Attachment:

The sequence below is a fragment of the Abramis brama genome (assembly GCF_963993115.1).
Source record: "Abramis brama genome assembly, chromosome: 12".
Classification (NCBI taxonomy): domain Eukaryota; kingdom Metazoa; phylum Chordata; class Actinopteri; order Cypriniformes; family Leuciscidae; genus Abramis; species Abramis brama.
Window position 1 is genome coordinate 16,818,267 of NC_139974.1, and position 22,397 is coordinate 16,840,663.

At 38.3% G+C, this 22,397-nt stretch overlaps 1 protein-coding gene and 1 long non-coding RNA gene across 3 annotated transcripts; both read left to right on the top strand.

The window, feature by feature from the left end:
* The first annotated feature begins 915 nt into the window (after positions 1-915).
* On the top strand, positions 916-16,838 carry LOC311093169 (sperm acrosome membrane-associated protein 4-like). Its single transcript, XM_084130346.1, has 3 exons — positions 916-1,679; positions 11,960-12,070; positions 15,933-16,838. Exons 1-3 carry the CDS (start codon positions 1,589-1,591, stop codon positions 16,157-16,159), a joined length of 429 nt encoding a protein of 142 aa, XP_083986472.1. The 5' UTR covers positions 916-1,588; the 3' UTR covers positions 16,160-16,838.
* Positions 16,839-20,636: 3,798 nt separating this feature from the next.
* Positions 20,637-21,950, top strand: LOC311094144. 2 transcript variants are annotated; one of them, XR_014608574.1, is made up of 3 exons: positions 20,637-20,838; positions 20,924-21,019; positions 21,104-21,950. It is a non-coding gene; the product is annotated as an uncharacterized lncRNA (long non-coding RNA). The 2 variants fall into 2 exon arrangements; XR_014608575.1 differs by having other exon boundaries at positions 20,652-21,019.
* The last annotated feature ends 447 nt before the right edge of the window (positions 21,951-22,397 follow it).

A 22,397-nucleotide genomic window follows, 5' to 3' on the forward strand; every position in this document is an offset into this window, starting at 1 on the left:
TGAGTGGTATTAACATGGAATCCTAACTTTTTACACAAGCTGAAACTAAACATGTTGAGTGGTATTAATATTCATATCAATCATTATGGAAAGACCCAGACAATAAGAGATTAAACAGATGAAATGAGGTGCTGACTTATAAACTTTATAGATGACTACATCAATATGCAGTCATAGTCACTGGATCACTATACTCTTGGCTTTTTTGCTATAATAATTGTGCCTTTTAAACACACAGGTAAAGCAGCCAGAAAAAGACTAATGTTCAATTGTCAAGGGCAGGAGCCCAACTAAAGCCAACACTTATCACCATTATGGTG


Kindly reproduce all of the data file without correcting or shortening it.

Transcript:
The sequence below is a fragment of the Abramis brama genome (assembly GCF_963993115.1).
Source record: "Abramis brama genome assembly, chromosome: 12".
Classification (NCBI taxonomy): domain Eukaryota; kingdom Metazoa; phylum Chordata; class Actinopteri; order Cypriniformes; family Leuciscidae; genus Abramis; species Abramis brama.
Window position 1 is genome coordinate 16,818,267 of NC_139974.1, and position 22,397 is coordinate 16,840,663.

At 38.3% G+C, this 22,397-nt stretch overlaps 1 protein-coding gene and 1 long non-coding RNA gene across 3 annotated transcripts; both read left to right on the top strand.

The window, feature by feature from the left end:
* The first annotated feature begins 915 nt into the window (after positions 1-915).
* On the top strand, positions 916-16,838 carry LOC311093169 (sperm acrosome membrane-associated protein 4-like). Its single transcript, XM_084130346.1, has 3 exons — positions 916-1,679; positions 11,960-12,070; positions 15,933-16,838. Exons 1-3 carry the CDS (start codon positions 1,589-1,591, stop codon positions 16,157-16,159), a joined length of 429 nt encoding a protein of 142 aa, XP_083986472.1. The 5' UTR covers positions 916-1,588; the 3' UTR covers positions 16,160-16,838.
* Positions 16,839-20,636: 3,798 nt separating this feature from the next.
* Positions 20,637-21,950, top strand: LOC311094144. 2 transcript variants are annotated; one of them, XR_014608574.1, is made up of 3 exons: positions 20,637-20,838; positions 20,924-21,019; positions 21,104-21,950. It is a non-coding gene; the product is annotated as an uncharacterized lncRNA (long non-coding RNA). The 2 variants fall into 2 exon arrangements; XR_014608575.1 differs by having other exon boundaries at positions 20,652-21,019.
* The last annotated feature ends 447 nt before the right edge of the window (positions 21,951-22,397 follow it).

A 22,397-nucleotide genomic window follows, 5' to 3' on the forward strand; every position in this document is an offset into this window, starting at 1 on the left:
TGAGTGGTATTAACATGGAATCCTAACTTTTTACACAAGCTGAAACTAAACATGTTGAGTGGTATTAATATTCATATCAATCATTATGGAAAGACCCAGACAATAAGAGATTAAACAGATGAAATGAGGTGCTGACTTATAAACTTTATAGATGACTACATCAATATGCAGTCATAGTCACTGGATCACTATACTCTTGGCTTTTTTGCTATAATAATTGTGCCTTTTAAACACACAGGTAAAGCAGCCAGAAAAAGACTAATGTTCAATTGTCAAGGGCAGGAGCCCAACTAAAGCCAACACTTATCACCATTATGGTG